Wednesday, April 1, 2009

Commission on Population and Development to Focus on Contribution of ICPD to MDGs

This week (30 March- 3 April) the forty-second session of the Commission on Population and Development will meet at the United Nation's headquarters in New York. The theme this year is "The contribution of the Programme of Action of the International Conference on Population and Development to the internationally agreed development goals, including the Millennium Development Goals."

Founded by the Economic and Social Council in 1946, the Commission is most recently involved in monitoring and assessing the implementation of the International Conference on Population and Development (ICPD 1994). This year's session will focus on lowering population growth, and effective family planning in the least developed nations of the world, in order to reduce overall poverty and remove the barrier to achieving Millennium Development Goals (MDGs).

Since the 1960's, the least developed nations, many in sub-Saharan Africa, have been unable to reduce their overall fertility rates, leading to rampant population growth. On average, these countries have fertility rates of 4.6 children per woman, which is significantly higher than the estimated goal of 2.17 births per woman to achieve "near-replacement-level fertility." Hindered by their inability to reduce population growth, the Commission will emphasize the necessity for these least developed nations to ensure a quicker decline in fertility, in order to "reduce maternal mortality, improve child survival, promote women's empowerment and contribute to poverty reduction." The Commission on Population and Development's second focus this year is on effective family planning, helping to contribute to poverty reduction. By reducing the number of births within a family, the ability to save money becomes more easily attainable and a greater investment in the health and education of each individual child born into the family can be achieved. Furthermore, improved access to efficient family planning contributes to enhanced maternal health and a greater survival rate of young children.

Although efforts are underway to improve the implementation of both population reduction and family planning, the forty-second session this week will express the need for a stronger political commitment and increased funding, in order to achieve significant progress on the ICPD PoA. In addition, the Commission recommends continued implementation of successful programs, an emphasis on national leadership and ownership, the development of effective health systems, and an investment in pro-poor policies.

The Commission explicitly points to South-South cooperation as vital in order to identify what programs are working, and what policies are most efficient, stating that "South-South cooperation is valuable, especially for the identification of best practices and the exchange of lessons learned." A continuous exchange of information between countries will help to improve the overall trend in reaching the MGDs.

Population growth and family planning are crucial topics that must quickly be addressed, and it is the PPD ARO's hope that the this year's session of the Commission on Population and Development will be able to bring to light this year's crucial issues and further encourage South-South cooperation in population and development. Keynote speakers this year include David Canning (Harvard School of Public Health), Jean-Pierre Guengant (Representative from Institut de Recherche pour le Développement, Burkina Faso), and Zeba Sather (Country Director of the Population Council in Pakistan).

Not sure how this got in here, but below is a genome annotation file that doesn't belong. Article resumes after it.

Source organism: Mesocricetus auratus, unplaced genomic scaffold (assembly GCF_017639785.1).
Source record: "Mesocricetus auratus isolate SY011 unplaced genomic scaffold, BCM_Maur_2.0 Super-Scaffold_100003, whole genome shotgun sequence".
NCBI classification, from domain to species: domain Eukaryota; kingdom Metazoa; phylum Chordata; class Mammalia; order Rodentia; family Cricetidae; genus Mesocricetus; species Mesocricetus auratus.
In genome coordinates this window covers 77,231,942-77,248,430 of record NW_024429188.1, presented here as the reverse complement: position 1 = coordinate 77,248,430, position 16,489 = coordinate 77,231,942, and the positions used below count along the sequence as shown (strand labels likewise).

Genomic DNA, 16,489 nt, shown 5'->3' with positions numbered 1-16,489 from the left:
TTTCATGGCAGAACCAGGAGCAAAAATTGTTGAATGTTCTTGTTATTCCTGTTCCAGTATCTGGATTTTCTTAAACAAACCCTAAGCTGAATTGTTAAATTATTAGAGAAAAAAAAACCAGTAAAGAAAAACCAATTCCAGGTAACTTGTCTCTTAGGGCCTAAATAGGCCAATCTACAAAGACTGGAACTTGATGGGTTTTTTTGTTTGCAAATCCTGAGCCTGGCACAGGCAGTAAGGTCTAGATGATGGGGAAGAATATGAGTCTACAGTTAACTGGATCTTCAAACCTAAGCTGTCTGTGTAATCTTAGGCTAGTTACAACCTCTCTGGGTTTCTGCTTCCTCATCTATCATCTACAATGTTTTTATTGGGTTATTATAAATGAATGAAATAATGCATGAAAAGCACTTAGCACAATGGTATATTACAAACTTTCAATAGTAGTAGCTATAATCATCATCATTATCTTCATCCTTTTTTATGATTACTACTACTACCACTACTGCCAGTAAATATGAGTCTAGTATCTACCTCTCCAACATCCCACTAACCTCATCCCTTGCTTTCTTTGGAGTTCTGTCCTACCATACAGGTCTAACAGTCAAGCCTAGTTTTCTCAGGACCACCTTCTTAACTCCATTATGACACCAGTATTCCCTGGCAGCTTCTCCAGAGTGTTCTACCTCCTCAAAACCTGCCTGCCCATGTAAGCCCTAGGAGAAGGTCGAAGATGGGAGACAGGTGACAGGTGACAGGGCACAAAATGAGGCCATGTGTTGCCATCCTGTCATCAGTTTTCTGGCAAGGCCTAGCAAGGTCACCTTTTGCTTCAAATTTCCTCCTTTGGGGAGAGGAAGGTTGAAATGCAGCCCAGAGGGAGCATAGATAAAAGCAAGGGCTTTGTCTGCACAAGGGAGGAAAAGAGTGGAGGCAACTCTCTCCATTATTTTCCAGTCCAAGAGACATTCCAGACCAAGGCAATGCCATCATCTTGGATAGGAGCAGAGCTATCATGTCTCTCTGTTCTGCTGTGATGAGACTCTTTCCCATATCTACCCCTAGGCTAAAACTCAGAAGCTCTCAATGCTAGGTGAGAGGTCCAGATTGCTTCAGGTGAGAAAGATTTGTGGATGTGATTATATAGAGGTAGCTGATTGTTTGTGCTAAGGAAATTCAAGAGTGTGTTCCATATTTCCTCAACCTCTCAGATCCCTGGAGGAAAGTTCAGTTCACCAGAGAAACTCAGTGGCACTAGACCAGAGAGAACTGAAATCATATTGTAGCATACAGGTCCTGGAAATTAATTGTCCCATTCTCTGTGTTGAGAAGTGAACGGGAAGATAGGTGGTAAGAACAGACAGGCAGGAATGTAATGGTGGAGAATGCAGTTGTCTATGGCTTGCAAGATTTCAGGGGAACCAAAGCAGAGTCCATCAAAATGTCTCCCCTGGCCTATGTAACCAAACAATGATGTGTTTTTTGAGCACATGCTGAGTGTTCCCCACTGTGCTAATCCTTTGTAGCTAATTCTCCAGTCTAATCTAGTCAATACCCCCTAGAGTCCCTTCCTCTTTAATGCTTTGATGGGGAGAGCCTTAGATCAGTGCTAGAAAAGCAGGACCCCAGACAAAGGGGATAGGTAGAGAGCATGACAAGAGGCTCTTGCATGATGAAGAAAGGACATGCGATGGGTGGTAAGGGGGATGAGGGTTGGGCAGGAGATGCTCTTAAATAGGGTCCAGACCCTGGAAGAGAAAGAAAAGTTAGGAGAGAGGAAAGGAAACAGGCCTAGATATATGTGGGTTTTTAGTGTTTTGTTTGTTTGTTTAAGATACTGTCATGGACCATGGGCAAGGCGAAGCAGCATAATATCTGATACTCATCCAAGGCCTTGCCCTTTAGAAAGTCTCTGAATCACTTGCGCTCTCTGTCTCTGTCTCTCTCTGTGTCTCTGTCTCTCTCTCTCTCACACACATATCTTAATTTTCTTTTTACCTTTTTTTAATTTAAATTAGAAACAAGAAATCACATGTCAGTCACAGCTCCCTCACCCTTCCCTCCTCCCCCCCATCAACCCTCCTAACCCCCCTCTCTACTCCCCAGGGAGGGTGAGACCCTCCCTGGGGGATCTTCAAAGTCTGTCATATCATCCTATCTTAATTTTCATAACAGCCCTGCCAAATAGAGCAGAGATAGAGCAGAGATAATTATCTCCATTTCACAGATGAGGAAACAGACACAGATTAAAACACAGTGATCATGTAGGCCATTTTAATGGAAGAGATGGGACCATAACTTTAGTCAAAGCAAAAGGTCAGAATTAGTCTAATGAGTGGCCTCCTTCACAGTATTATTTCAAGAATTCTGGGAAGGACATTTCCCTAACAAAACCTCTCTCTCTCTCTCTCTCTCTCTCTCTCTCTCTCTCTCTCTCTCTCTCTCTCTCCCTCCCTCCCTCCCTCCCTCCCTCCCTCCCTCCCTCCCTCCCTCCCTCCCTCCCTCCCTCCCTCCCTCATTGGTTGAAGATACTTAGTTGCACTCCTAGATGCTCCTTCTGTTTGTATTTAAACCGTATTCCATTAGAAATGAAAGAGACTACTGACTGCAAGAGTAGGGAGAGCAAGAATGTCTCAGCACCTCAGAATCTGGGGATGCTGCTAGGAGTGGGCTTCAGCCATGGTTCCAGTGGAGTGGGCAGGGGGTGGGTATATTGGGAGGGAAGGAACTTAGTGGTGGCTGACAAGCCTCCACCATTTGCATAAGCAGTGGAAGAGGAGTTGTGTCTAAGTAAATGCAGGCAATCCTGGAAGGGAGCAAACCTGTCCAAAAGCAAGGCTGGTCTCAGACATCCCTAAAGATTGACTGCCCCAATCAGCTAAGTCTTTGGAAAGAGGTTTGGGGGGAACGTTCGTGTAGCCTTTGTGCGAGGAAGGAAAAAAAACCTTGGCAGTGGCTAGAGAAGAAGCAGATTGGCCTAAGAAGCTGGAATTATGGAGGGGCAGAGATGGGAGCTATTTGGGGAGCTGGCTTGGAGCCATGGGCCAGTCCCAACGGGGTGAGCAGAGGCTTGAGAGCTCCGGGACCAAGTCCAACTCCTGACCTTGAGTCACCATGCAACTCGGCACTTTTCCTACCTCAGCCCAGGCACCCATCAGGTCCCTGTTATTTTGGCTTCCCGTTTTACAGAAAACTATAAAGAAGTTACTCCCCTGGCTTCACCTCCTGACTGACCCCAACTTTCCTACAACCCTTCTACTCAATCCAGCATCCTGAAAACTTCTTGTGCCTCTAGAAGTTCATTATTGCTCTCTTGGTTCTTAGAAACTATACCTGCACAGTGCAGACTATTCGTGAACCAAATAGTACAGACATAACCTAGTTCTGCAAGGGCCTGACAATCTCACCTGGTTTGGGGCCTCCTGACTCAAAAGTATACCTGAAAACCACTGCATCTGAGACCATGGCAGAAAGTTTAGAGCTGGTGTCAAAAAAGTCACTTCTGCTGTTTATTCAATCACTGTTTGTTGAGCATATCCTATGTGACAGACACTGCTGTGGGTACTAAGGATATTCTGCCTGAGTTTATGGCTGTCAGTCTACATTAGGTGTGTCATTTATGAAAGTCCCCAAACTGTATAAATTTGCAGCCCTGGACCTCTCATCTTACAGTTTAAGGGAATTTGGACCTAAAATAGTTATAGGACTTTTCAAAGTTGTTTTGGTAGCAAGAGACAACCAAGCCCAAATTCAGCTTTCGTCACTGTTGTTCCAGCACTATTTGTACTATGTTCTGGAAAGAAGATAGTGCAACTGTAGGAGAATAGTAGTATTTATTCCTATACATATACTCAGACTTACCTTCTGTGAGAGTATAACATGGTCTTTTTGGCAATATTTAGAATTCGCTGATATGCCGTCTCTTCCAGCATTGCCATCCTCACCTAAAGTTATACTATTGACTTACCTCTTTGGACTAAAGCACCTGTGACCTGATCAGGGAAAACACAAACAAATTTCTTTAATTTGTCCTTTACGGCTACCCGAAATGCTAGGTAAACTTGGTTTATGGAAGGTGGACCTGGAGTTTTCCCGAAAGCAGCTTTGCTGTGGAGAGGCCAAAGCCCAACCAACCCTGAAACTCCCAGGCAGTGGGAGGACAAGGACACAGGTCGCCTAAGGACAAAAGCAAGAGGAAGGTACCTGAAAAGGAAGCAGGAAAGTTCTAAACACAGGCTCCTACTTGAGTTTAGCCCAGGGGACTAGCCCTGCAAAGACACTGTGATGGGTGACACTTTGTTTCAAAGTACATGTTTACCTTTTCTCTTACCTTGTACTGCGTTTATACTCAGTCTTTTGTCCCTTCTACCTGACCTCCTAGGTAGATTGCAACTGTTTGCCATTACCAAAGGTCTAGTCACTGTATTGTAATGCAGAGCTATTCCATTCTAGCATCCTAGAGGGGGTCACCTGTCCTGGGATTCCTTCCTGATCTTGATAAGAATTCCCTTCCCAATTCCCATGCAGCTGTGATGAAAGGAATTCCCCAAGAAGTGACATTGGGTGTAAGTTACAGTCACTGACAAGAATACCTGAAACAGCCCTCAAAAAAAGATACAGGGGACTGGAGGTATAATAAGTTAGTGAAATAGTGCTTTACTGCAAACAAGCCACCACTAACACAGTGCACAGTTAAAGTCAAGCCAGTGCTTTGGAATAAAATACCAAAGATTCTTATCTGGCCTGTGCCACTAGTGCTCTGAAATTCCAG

To learn more about the Commission on Population and Development, you can access a summary of the session at

You can also read the keynote address, official statements, and agenda items in English and French for the Forty-second session at:


PPD Africa said...

JYOTI SHANKAR SINGH PPD, Permanent Observer at the UN, made the following comments during the General Debate at the Commission on Population and Development on 2009-04-02(WORK IN PROGRESS--POP/973)

JYOTI SHANKAR SINGH, Permanent Observer, Partners in Population and Development –- a South-South Initiative, said the group had been established at the Cairo Conference as an intergovernmental coalition of developing countries dedicated to the promotion and strengthening of South-South cooperation on population and development. Now with 22 members, the group noted with concern that family planning was losing its centrality in terms of budgetary allocations and population and reproductive health policies. International population assistance allocated to family planning had dropped from 55 per cent in 1995 -– or $723 million -– to 5 per cent in 2007 -- $338 million.

Noting UNFPA’s suggestion about the need to revise and update estimates adopted at the International Conference -– including $49 billion a year for sexual and reproductive health programmes -– he said those proposals should be debated in various meetings and conferences dedicated to the 15-year review of Cairo that consensus could be reached on what was needed now and how best to raise further support for reproductive health programmes. While recognizing the integral relationship between Cairo’s goals and the Millennium Development Goals, there were two other aspects of the Goals that were equally important: women’s health and the basic right of both men and women to decide freely and responsibly the number and spacing of their children; and having the information, education and means to do so.


PPD Africa said...

JYOTI SHANKAR SINGH's (Permanent Observer, Partners in Population and Development) full official statement is now online at: